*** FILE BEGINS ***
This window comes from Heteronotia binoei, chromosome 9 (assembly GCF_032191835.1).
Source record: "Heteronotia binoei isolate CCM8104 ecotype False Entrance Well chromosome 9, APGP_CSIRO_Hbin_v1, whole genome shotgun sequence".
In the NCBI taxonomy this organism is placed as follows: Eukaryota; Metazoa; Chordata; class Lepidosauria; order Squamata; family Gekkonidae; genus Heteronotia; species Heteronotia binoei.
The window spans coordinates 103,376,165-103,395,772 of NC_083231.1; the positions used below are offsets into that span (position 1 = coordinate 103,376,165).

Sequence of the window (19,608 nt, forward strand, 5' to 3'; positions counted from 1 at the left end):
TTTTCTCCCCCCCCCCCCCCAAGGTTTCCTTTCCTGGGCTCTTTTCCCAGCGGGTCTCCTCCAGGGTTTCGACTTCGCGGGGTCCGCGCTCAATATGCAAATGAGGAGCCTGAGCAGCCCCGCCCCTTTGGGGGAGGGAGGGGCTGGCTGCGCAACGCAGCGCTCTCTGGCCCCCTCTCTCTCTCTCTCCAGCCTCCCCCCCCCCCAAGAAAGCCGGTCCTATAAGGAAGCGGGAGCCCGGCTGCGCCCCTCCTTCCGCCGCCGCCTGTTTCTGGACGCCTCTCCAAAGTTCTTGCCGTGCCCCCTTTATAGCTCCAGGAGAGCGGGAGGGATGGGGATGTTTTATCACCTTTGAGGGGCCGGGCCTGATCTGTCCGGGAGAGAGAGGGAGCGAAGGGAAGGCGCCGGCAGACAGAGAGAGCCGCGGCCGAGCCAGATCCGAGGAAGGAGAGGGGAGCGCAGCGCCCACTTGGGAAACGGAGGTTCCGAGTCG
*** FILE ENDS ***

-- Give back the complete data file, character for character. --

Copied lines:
This window comes from Heteronotia binoei, chromosome 9 (assembly GCF_032191835.1).
Source record: "Heteronotia binoei isolate CCM8104 ecotype False Entrance Well chromosome 9, APGP_CSIRO_Hbin_v1, whole genome shotgun sequence".
In the NCBI taxonomy this organism is placed as follows: Eukaryota; Metazoa; Chordata; class Lepidosauria; order Squamata; family Gekkonidae; genus Heteronotia; species Heteronotia binoei.
The window spans coordinates 103,376,165-103,395,772 of NC_083231.1; the positions used below are offsets into that span (position 1 = coordinate 103,376,165).

Sequence of the window (19,608 nt, forward strand, 5' to 3'; positions counted from 1 at the left end):
TTTTCTCCCCCCCCCCCCCCAAGGTTTCCTTTCCTGGGCTCTTTTCCCAGCGGGTCTCCTCCAGGGTTTCGACTTCGCGGGGTCCGCGCTCAATATGCAAATGAGGAGCCTGAGCAGCCCCGCCCCTTTGGGGGAGGGAGGGGCTGGCTGCGCAACGCAGCGCTCTCTGGCCCCCTCTCTCTCTCTCTCCAGCCTCCCCCCCCCCCAAGAAAGCCGGTCCTATAAGGAAGCGGGAGCCCGGCTGCGCCCCTCCTTCCGCCGCCGCCTGTTTCTGGACGCCTCTCCAAAGTTCTTGCCGTGCCCCCTTTATAGCTCCAGGAGAGCGGGAGGGATGGGGATGTTTTATCACCTTTGAGGGGCCGGGCCTGATCTGTCCGGGAGAGAGAGGGAGCGAAGGGAAGGCGCCGGCAGACAGAGAGAGCCGCGGCCGAGCCAGATCCGAGGAAGGAGAGGGGAGCGCAGCGCCCACTTGGGAAACGGAGGTTCCGAGTCG